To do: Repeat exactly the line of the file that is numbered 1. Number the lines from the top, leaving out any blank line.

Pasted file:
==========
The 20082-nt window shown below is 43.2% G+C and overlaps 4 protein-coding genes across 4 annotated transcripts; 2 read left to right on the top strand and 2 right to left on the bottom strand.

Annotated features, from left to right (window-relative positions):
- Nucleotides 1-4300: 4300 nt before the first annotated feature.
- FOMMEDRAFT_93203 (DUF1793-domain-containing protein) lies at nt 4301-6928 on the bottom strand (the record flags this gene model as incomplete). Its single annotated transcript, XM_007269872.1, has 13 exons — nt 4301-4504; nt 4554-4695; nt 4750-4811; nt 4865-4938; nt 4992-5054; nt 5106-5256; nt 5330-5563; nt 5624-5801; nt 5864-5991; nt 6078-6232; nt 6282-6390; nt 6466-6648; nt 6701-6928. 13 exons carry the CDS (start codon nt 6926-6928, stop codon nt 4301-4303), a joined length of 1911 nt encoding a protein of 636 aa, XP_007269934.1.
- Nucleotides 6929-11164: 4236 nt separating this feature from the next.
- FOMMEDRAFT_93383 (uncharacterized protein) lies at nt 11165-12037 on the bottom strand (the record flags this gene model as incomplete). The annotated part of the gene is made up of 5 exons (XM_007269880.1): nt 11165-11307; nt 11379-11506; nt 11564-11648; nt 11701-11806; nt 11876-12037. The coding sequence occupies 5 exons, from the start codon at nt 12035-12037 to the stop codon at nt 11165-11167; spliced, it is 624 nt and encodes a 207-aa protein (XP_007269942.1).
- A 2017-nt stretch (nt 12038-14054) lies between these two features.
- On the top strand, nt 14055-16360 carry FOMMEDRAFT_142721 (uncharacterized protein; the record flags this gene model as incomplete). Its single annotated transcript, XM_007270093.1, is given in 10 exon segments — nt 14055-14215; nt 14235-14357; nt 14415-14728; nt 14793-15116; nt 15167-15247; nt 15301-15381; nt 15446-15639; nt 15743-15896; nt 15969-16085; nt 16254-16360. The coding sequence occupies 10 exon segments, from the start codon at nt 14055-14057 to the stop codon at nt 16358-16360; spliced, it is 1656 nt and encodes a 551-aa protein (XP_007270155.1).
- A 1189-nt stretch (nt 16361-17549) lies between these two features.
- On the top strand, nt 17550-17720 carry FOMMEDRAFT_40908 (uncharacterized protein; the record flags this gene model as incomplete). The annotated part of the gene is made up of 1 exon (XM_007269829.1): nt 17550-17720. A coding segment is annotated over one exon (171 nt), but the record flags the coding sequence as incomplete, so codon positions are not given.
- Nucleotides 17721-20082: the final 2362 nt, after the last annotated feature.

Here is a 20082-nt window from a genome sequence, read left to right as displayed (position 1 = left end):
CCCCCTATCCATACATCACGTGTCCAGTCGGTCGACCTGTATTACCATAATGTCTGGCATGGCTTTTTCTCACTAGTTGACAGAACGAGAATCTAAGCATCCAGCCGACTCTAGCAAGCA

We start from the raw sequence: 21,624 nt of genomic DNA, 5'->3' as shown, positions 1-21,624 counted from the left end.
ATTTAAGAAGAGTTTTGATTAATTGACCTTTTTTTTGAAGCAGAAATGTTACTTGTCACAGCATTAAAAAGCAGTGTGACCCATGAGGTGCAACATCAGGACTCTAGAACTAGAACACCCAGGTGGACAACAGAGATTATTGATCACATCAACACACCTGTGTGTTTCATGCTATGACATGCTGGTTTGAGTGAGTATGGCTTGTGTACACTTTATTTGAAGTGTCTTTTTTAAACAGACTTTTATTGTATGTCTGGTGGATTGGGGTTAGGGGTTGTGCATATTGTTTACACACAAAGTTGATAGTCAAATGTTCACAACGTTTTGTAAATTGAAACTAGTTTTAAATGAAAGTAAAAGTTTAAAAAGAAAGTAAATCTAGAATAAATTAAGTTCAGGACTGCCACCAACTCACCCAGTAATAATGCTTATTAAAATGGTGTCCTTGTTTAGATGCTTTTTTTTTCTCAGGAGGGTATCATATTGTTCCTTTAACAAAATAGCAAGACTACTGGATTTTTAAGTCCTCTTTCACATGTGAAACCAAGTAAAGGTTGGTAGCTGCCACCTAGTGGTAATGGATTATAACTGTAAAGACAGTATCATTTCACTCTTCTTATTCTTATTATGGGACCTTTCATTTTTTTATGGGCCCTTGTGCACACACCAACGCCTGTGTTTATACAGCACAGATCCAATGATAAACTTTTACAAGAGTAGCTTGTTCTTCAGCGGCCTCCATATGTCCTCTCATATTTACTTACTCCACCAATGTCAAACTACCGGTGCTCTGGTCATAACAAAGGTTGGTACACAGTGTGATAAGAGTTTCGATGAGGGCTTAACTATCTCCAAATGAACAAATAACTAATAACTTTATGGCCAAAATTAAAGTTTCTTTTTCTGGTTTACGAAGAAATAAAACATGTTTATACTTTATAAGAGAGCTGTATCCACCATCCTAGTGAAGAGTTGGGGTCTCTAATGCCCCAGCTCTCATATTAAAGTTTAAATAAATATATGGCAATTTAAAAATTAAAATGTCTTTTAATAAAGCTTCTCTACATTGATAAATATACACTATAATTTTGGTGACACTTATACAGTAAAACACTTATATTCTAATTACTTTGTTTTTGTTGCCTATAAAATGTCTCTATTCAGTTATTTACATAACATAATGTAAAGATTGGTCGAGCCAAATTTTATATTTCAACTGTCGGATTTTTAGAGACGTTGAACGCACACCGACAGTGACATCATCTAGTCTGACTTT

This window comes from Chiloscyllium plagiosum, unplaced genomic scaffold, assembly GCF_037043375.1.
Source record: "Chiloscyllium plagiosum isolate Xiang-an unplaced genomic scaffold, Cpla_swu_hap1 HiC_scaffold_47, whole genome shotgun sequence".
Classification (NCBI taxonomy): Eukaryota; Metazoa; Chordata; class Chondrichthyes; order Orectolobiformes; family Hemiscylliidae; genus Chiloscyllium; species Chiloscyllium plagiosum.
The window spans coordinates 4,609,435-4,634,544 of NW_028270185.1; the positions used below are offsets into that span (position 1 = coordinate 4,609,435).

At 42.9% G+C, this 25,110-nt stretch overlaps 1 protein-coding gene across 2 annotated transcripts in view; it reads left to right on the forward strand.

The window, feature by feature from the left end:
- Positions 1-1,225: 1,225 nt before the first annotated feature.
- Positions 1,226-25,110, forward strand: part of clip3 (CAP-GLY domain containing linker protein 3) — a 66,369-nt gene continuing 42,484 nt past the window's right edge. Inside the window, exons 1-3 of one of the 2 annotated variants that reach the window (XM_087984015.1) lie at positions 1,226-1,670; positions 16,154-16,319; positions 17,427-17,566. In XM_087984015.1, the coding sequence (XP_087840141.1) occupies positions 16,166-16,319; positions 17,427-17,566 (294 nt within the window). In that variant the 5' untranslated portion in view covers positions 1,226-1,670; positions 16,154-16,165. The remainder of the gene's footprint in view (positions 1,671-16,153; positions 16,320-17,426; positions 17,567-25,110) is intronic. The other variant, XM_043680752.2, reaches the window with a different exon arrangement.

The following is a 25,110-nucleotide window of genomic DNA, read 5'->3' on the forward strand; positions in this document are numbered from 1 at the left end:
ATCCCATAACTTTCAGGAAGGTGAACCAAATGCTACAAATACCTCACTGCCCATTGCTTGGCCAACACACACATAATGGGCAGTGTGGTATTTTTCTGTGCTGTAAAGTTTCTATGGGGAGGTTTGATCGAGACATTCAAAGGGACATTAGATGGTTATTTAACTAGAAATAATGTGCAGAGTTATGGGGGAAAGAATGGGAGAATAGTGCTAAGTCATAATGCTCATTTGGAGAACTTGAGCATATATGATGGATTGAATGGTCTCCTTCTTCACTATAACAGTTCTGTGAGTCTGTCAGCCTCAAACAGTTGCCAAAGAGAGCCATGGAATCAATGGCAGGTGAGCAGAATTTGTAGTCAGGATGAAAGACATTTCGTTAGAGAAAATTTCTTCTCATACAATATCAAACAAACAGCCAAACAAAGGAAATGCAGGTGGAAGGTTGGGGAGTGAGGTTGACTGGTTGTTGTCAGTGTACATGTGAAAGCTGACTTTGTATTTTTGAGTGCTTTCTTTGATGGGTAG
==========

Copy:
The 20082-nt window shown below is 43.2% G+C and overlaps 4 protein-coding genes across 4 annotated transcripts; 2 read left to right on the top strand and 2 right to left on the bottom strand.